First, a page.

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variable in the analysis. For example, using the average number of economic development tools in an area as a measure of competition, Fleischmann, Green, and Kwong (1992) and Green and Fleischmann (1991) found a positive association between competition and economic development effort. In her study of tax abatements, Reese (1999) found that competition failed to explain tax abatement levels.

Political Influence

Many scholars argue that local policy making involves more than the unitary self-interest in economic benefits assumed by the city limits story.

Many scholars argue that local policy making involves more than the unitary self-interest in economic benefits assumed by the city limits story. The political perspective identifies power rela- tionships and institutional factors as important influences on city policy making. These factors have been applied to many city policy areas including studies of local economic development support.

The literature on the effect of power on the local policy-making process is represented by dis- tinct, but highly related, theories. Community power is one of the oldest explanations for city pol- icy decisions. This perspective focuses on the influence of elites on the policy-making process. Elites, often identified as local business interests, were thought to control the city policy agenda (Hunter, 1953; Jennings, 1964; Polsby, 1963). Pluralists rejected this view of the local policy pro- cess and argued that the participation of diverse interests can impact the policy agenda (Dahl, 1961; Wildavsky, 1964). Bachrach and Baratz (1962) criticized both the elite and pluralist models for ignoring a hidden source of power in their analyses. Specifically, these authors equate this power with the ability to keep issues from ever reaching the policy agenda. The interest in traditional com- munity power studies ebbed over two decades ago, but related arguments have emerged over time.

Land-based elites are the powerful force in the growth machine explanation of local policy mak- ing. These elites work to stimulate growth and marshal resources to increase land values for per- sonal profit (Logan & Molotch, 1987; Molotch, 1976; Molotch & Logan, 1984). This powerful group influences the policy agenda by working with local government to develop progrowth poli- cies. The growth machine argument has faded as more localities are experiencing an antigrowth, antisprawl movement initiated from the grassroots level.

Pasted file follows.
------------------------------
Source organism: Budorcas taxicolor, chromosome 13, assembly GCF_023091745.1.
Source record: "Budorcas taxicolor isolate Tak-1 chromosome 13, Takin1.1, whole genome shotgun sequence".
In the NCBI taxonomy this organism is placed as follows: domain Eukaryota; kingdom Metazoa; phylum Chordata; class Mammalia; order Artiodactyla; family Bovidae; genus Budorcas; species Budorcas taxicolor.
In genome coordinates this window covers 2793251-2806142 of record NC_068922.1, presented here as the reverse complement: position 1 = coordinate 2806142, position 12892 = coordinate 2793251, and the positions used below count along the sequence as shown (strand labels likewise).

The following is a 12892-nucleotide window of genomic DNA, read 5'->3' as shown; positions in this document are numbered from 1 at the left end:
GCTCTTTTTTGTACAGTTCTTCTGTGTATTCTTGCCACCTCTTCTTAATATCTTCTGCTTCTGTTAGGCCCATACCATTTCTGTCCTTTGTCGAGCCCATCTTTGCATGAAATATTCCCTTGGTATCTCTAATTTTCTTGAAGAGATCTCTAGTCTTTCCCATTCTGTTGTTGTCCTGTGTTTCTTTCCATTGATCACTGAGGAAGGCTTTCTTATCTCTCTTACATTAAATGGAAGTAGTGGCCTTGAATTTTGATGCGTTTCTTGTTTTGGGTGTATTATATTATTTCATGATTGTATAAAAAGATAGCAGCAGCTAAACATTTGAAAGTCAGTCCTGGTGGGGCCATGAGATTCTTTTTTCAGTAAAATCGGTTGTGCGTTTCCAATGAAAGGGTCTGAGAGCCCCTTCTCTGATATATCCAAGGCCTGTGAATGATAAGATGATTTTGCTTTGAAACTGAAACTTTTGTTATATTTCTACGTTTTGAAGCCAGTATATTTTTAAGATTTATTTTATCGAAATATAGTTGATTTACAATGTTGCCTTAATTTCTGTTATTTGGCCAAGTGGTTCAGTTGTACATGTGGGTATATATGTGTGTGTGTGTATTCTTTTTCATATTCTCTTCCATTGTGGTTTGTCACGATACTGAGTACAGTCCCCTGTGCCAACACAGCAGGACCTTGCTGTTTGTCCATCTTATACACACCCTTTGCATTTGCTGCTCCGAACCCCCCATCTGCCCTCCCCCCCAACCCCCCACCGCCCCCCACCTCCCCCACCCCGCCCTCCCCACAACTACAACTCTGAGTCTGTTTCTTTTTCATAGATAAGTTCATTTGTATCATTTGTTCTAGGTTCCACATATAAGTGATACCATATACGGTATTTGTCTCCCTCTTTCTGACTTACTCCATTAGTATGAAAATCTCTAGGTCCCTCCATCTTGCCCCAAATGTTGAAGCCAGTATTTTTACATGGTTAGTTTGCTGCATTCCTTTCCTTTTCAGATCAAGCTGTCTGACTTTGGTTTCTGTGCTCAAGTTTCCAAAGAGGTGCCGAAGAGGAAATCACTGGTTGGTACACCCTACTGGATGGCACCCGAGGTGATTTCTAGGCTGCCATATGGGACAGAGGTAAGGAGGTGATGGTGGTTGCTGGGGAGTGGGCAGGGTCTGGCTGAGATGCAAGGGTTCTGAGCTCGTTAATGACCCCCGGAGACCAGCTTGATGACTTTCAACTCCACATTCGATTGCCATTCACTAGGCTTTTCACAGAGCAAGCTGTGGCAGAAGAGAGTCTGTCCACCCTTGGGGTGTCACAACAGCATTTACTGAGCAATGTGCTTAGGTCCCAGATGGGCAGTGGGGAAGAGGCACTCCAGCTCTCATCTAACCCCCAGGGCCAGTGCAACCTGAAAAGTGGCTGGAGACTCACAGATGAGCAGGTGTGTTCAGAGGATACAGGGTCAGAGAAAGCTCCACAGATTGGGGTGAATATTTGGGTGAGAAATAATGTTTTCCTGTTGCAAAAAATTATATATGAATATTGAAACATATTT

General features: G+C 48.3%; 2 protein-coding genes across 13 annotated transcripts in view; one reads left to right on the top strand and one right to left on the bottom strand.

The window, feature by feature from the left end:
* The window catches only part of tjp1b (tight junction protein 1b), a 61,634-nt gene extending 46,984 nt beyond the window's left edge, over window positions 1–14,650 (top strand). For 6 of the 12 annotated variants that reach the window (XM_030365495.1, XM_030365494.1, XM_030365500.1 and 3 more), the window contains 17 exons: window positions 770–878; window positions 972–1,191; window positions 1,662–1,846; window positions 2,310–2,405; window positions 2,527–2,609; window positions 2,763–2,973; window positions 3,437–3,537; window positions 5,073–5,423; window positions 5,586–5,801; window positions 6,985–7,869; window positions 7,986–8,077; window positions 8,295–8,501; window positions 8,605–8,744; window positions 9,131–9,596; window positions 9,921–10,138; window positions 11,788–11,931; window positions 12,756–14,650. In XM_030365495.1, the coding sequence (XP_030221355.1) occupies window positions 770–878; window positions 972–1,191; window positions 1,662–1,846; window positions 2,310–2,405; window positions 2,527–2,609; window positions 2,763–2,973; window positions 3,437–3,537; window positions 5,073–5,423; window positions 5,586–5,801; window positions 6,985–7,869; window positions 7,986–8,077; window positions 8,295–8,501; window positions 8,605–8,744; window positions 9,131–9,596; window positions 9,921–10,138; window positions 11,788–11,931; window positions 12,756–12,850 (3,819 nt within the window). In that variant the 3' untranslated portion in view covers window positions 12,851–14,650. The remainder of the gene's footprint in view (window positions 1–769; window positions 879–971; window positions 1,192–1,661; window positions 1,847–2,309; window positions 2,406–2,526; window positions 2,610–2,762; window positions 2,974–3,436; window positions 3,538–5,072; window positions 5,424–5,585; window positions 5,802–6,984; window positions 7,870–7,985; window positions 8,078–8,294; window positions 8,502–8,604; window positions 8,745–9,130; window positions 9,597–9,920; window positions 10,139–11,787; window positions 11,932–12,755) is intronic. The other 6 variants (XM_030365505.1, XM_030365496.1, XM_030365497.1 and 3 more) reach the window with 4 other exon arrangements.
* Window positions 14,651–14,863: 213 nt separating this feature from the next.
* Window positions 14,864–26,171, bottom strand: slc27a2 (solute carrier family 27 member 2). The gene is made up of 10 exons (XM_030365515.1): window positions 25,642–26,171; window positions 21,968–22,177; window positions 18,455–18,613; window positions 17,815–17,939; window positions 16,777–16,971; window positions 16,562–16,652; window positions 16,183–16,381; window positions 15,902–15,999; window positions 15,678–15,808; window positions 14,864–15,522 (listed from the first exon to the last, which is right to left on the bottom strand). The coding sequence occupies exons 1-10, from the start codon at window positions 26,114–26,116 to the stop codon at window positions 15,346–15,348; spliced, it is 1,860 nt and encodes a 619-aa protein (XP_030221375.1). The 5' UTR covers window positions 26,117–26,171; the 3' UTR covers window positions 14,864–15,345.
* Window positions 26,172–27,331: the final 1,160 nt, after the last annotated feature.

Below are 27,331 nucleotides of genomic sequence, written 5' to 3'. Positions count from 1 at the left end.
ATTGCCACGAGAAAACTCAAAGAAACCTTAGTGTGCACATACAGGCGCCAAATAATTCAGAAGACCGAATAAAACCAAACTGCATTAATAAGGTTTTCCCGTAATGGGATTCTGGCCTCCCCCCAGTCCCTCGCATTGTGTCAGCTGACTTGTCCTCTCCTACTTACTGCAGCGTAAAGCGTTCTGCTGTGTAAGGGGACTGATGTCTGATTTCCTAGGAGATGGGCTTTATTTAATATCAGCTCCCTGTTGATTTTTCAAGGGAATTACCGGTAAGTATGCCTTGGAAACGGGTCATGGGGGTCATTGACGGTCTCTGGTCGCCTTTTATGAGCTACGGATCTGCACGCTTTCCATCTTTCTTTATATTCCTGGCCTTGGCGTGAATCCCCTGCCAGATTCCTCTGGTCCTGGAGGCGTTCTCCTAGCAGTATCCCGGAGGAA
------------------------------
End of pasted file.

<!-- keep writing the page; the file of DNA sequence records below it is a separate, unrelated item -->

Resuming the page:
Regime analysis shares characteristics with community power studies and the growth machine thesis. These relationships are reflected in the following definition (Keating, 1991) of regimes: “A set of arrangements through which policy decisions are made, encompassing formal structures and informal relationships, among political and economic elites comprising the governing coalition” (pp. 93-94). In other words, elites wield the power in local policy making, but the development of policy requires economic and political elites to work together. These arrangements between politi- cians and local business leaders were identified by Elkin (1987) in his study of Dallas, Texas. He described Dallas as an entrepreneurial political economy comprised of a progrowth coalition.

The distinctive characteristic of regime analysis is the nature of the public-private relationships. Instead of economic elites dominating the policy agenda or manipulating local public officials, regime analysis characterizes economic and political elites as collaborators seeking to achieve mutually desired outcomes. Policy outcomes depend on cooperation, interdependence, and long- lasting relationships between the elites. The primary role of the public sector is to coordinate and maintain the relationships (Stoker, 1995; Stone, 1986, 1993).

Interest group theory also is tied to community power and regime analyses. In each of these approaches, a coalition of individuals possesses power that can impact local policy making. For example, business is considered an interest group by some scholars (Clark & Ferguson, 1983). Racial minorities also are identified as an interest group in studies of urban policy (Greenstone & Peterson, 1976; Waste, 1989; Wong, 1990).

Local officials are thought to influence the direction of city policies. Some scholars have found that professional bureaucrats possess power to shape the local policy agenda (Appleton & Clark, 1989; Elkin, 1987). Other studies focus on the preferences of elected officials. For example, the spending preferences of mayors have been considered in several studies (Longoria, 1994; Saiz, 1999). In one study by Appleton and Clark (1989), the preferences of elected officials explained policy decisions better than did contextual variables such as the tax base.

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